A full audience was treated to a panel of librarians who are also die-hard comic book and graphic novel enthusiasts to speak about graphic novel-related programming in their libraries. They included: Robin Brenner (Brookline Public Library), Snow Wildsmith (Charlotte-Mecklenburge Public Library), Mike Pawuk (Cuyahoga County Public Library), Nick Smith (Pasadena Public Library), Hilary Chang (McCully-Moiliili Public Library) and Jill Patterson (La Habra Branch Library).
The panel kicked off with the successes and challenges of running a graphic novel book club. Most panelists spoke about the difficulty in getting adults interested in joining a club and even simply reading graphic novels. Most successes with book clubs have been with kids aged 10-12 and teens. However the panelists talked about expectations of low turn-out at first until word of mouth gets out. They also suggested how partnering with bookstores can help to promote the club and increase the number of patrons participating.
The consensus from the panelists was that the most successful book clubs are manga book clubs. In smaller communities it is difficult for teens to find people with similar interests but these clubs help manga fans connect. Robin and other panelists talked about the nature of these clubs in how teens aren’t really interested in discussing the manga but enjoy having a space where they can sit and read simultaneously or view anime together.
Nick talked about how manga has provided him with an opportunity to spin other types of programming from the content in the manga themselves. He gave the example of starting a successful GO club because of the number of patrons that read Hikaru No Go. Also many patrons are not only fans but also aspiring manga artists, which led Nick to establish a manga drawing club. Other successful spinoff activities described as inspired by manga were learning about and sampling Japanese foods and snacks and participating in traditional crafts.
Robin spoke a bit about her methods in getting patrons to talk about the manga they are reading. She tries to make them feel like experts and asks them what books she should look out for, what new series to order and what are important books to add to the collection.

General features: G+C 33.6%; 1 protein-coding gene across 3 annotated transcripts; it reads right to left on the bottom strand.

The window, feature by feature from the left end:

Snow felt that it was important to bring the whole convention experience to her own branch and organized a manga/anime con for patrons who could not travel to larger shows in the area. She chose a Sunday afternoon, when the library is normally closed to the public and put together a number of different activities on a shoe-string budget and by enlisting the help from contacts and friends of hers in the community. Her convention included anime showings, simple Japanese language lessons, origami lessons, portfolio reviews for aspiring manga artists and tae kwon do demonstrations. She also had a couple video game systems (with Rock Band and Dance Dance Revolution), a button maker and sidewalk chalk on-hand.
Robin stressed the importance of keeping open communication with parents to help them better understand the material their children and teens are reading. She suggested hosting a parents night about graphic novels, manga and anime to create a forum for parents to ask questions.
Mike spoke about how Free Comic Book Day (a yearly initiative in early May started by Diamond Comics to promote comic books to the larger public) is a great framework for programming on graphic novels in the library. He emphasized that librarians should not be shy in contacting graphic novel publishers for promotional materials to give away and that that partnering with a local comic book store is an easy way to bring people to the branch.
Hilary talked about her past experiences using Free Comic Book Day as a surefire way to get people to sign up for a library card and to promote the collection.
Most of the panelists talked about how hosting creators either during Free Comic Book Day or whenever to participate in live drawing demonstrations for kids is a great way to attract patrons to these events.